Boutique brewer Thunder Road Brewing Company has gone head to head with Carlton & United Breweries in a David and Goliath-style legal battle over the trademark of more than 50 mothballed beer brands.
Thunder Road, based in Melbourne, was started in 2011 by Philip Withers, who was inspired by Australia’s brewing history, particularly dating back to the pre-Federation years.
The company is keen to remake many of Australia’s historic beers but says CUB, which once manufactured the brands, is standing in the way.
The brands include Ballarat Bitter, Cairns Draught, Brisbane Bitter, Richmond Lager and NQ Lager.
Thunder Road has argued CUB no longer uses the historic labels and should therefore not be able to retain the trademarks.
Withers has accused CUB of hoarding the trademarks in order to maintain its domination of the Australian brewing industry.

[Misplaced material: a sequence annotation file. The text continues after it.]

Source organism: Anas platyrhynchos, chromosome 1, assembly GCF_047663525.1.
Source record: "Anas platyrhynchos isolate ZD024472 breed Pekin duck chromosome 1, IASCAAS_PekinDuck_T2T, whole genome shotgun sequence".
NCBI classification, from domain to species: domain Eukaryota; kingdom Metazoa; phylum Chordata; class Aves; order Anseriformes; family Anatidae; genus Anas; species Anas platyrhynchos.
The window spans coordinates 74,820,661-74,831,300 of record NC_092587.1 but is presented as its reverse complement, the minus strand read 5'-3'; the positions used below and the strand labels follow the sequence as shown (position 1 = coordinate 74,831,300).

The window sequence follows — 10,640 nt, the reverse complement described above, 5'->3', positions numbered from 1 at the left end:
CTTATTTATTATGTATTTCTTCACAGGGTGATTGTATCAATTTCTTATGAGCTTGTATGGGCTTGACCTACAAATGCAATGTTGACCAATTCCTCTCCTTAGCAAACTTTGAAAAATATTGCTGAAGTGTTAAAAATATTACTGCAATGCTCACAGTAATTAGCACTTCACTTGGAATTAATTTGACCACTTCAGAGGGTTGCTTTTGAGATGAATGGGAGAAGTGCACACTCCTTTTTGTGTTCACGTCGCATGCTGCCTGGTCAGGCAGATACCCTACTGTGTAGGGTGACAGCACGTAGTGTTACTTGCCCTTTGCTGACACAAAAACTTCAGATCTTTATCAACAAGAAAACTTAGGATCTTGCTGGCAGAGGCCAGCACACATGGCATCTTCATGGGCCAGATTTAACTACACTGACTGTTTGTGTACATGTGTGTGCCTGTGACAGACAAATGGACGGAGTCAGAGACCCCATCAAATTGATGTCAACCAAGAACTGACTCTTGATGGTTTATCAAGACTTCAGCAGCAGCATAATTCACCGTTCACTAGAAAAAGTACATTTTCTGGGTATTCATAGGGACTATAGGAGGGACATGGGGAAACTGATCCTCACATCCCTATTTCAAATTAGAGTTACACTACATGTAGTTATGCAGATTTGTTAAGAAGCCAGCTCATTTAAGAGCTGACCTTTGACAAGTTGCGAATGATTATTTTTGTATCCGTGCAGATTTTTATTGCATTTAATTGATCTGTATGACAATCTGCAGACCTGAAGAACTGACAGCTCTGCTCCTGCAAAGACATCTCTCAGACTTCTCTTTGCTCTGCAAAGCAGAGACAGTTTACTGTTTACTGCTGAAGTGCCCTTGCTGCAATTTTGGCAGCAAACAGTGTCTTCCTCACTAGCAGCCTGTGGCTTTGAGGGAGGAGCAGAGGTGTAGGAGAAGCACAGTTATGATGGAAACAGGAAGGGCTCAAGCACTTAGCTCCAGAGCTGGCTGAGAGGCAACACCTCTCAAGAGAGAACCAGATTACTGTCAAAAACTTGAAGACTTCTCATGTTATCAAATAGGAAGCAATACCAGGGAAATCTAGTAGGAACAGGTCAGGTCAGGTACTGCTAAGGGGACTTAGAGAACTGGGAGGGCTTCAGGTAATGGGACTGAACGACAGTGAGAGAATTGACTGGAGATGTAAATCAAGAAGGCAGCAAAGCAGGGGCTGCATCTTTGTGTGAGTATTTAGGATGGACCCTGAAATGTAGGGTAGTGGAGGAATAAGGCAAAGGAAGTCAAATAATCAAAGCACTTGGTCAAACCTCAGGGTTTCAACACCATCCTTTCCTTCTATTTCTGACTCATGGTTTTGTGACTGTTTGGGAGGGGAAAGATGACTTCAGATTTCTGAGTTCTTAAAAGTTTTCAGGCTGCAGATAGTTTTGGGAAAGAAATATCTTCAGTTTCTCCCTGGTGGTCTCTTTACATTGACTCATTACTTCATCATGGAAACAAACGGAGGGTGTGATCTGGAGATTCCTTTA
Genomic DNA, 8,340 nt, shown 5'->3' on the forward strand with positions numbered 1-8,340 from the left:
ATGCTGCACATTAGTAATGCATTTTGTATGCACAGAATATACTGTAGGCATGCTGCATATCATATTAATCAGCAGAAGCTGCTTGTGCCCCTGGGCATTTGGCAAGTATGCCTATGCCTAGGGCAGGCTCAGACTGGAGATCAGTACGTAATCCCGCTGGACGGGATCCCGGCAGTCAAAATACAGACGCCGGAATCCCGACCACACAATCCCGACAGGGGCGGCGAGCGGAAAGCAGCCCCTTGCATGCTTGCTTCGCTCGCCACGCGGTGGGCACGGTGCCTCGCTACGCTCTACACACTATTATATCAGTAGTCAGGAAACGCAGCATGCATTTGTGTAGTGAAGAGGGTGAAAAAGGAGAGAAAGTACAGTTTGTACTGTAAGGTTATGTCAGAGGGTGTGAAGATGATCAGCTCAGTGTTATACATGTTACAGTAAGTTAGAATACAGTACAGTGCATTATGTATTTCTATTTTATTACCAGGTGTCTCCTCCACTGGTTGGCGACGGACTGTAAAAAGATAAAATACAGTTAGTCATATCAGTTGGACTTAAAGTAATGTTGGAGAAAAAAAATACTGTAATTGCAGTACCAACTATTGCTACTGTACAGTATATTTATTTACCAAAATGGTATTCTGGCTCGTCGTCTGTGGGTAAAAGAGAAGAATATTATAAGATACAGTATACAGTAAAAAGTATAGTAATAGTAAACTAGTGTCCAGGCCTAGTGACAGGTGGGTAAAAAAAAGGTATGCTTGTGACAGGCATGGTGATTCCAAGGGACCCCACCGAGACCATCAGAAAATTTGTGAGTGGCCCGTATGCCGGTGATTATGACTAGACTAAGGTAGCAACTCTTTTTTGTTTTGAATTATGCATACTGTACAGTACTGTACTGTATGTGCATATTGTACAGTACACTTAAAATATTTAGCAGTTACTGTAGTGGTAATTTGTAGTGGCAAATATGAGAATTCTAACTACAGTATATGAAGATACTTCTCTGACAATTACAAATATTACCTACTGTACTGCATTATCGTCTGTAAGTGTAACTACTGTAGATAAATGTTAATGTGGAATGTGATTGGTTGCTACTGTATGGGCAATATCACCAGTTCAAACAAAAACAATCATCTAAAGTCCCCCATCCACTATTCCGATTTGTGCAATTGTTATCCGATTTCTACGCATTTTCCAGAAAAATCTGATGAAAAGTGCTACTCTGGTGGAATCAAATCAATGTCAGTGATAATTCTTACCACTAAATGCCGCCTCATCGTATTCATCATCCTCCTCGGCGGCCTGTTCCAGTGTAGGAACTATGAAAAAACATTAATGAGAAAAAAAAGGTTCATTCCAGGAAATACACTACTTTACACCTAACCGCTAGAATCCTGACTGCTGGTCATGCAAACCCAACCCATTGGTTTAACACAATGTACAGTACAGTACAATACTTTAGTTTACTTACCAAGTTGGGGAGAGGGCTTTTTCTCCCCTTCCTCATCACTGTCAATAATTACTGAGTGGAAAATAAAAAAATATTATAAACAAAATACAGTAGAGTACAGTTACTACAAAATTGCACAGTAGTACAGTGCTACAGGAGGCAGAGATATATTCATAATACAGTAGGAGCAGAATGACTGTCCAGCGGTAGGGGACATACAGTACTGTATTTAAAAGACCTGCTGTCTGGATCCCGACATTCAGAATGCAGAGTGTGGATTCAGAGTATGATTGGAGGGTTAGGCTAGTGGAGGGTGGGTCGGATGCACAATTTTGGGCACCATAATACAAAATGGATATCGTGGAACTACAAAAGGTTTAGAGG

But CUB has insisted the labels are part of its history, suggesting Thunder Road should “make their own beer, make their own heritage”.
Thunder Road is taking on CUB over the trademark of more than 50 beer labels, with a two-day hearing beginning in Melbourne today.
Associate Professor Michael Handler, from the University of NSW, believes CUB has a strong argument to retain the trademarks due to “residual reputation”.
“Many consumers, particularly of craft beers, might be aware of the history of these marks and associate them with CUB,” Handler told the ABC.
“Now, if another party were to come along, start using those marks, but without a licence from CUB, that might generate a degree of confusion in the marketplace.
“That’s a factor that’s often highly important for the registrar in working out whether to use discretion to keep a mark on the register.”
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